An innovative science, technology, engineering, mathematics and computing (STEM+C) workforce and well-educated citizenry are crucial to the Nation's prosperity, security and competitiveness. Preparation for the future workforce must begin in the earliest grades from preK-12, where students need to learn not only the science and mathematics central to these areas, but also how computational thinking is integral to STEM disciplines. Because of the powerful innovation and application of computing in STEM disciplines there is an urgent need for real-world, interdisciplinary, and computational preparation of students from the early grades through high school (preK-12) that will provide a strong foundation for mid-level technical careers and for continuing education in higher education. This is particularly important in the key science areas described in the National Science Foundation’s Big Ideas for Future NSF Investment. The STEM+C program supports research and development proposals related to new approaches to pre-K-12 STEM teaching and learning related to Harnessing the Data Revolution, Convergence Research and the Future of Work at the Human-Technology Frontier.
The STEM+C Program focuses on research and development of interdisciplinary and transdisciplinary approaches to the integration of computing within STEM teaching and learning for preK-12 students in both formal and informal settings. The STEM+C program supports research on how students learn to think computationally to solve interdisciplinary problems in science and mathematics. The program supports research and development that builds on evidence-based teacher preparation or professional development activities that enable teachers to provide excellent instruction on the integration of computation and STEM disciplines. Proposals should describe projects that are grounded in prior evidence and theory, are innovative or potentially transformative, and that will generate and build knowledge about the integration of computing and one or more STEM disciplines at the preK-12 level.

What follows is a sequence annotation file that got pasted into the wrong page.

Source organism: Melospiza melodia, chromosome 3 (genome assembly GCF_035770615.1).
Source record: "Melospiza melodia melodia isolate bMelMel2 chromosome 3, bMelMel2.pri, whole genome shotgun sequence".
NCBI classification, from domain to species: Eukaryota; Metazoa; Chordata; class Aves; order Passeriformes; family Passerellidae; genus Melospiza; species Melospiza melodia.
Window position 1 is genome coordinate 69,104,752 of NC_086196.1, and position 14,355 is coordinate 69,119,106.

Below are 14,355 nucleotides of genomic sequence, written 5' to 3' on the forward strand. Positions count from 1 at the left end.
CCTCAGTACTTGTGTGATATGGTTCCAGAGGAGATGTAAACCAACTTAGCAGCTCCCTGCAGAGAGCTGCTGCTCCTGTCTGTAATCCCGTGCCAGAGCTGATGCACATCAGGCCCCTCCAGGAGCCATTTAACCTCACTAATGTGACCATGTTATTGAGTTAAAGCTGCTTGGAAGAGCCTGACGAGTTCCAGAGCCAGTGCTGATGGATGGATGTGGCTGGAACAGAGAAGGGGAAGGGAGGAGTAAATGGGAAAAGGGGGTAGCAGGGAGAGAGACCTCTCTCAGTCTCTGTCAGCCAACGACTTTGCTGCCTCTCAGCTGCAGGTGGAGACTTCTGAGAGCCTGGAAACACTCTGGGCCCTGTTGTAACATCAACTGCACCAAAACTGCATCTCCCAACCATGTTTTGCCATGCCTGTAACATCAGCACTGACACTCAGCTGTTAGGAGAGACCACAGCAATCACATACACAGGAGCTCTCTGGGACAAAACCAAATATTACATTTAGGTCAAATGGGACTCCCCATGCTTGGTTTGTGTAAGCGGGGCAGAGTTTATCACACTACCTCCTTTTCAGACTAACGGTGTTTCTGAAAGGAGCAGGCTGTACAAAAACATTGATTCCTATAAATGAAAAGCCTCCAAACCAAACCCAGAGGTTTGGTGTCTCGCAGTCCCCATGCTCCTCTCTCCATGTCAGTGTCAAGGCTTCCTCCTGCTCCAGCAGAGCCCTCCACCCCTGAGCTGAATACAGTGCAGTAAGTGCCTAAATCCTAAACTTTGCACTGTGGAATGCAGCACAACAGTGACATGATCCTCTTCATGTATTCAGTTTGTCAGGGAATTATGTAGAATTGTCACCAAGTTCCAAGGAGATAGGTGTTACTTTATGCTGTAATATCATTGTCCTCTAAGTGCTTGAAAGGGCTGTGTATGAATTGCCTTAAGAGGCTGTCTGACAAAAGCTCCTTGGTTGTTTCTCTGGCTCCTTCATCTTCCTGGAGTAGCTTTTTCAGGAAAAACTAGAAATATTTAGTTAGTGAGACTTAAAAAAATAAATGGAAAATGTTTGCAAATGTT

Concept Paper Deadline: May 15, 2019
The mission of the Gerber Foundation is to enhance the quality of life of infants and young children in nutrition, care, and development. To that end, the foundation currently is accepting concept papers for health and/or nutrition-related research projects with the potential to have a significant impact on issues affecting infants and young children, from birth to the age of three.
The foundation awards grants to research projects focused on solutions that, when implemented, will improve health, nutrition, and/or developmental outcomes for infants and young children. Projects may address etiologic mechanisms of disease; new, improved, or less invasive diagnostic procedures; reduction or elimination of side effects; alleviation of symptoms; new, improved, or less invasive therapies or treatments; dosage or dosing requirements or mechanisms for drugs, nutrient supplementation, or other therapeutic measures (under or overdosing); and preventive measures.
Priority is given to projects offering a substantial promise of meaningful advances in the prevention and treatment of diseases, as well as those with broad applicability to the general population on a regional or national level.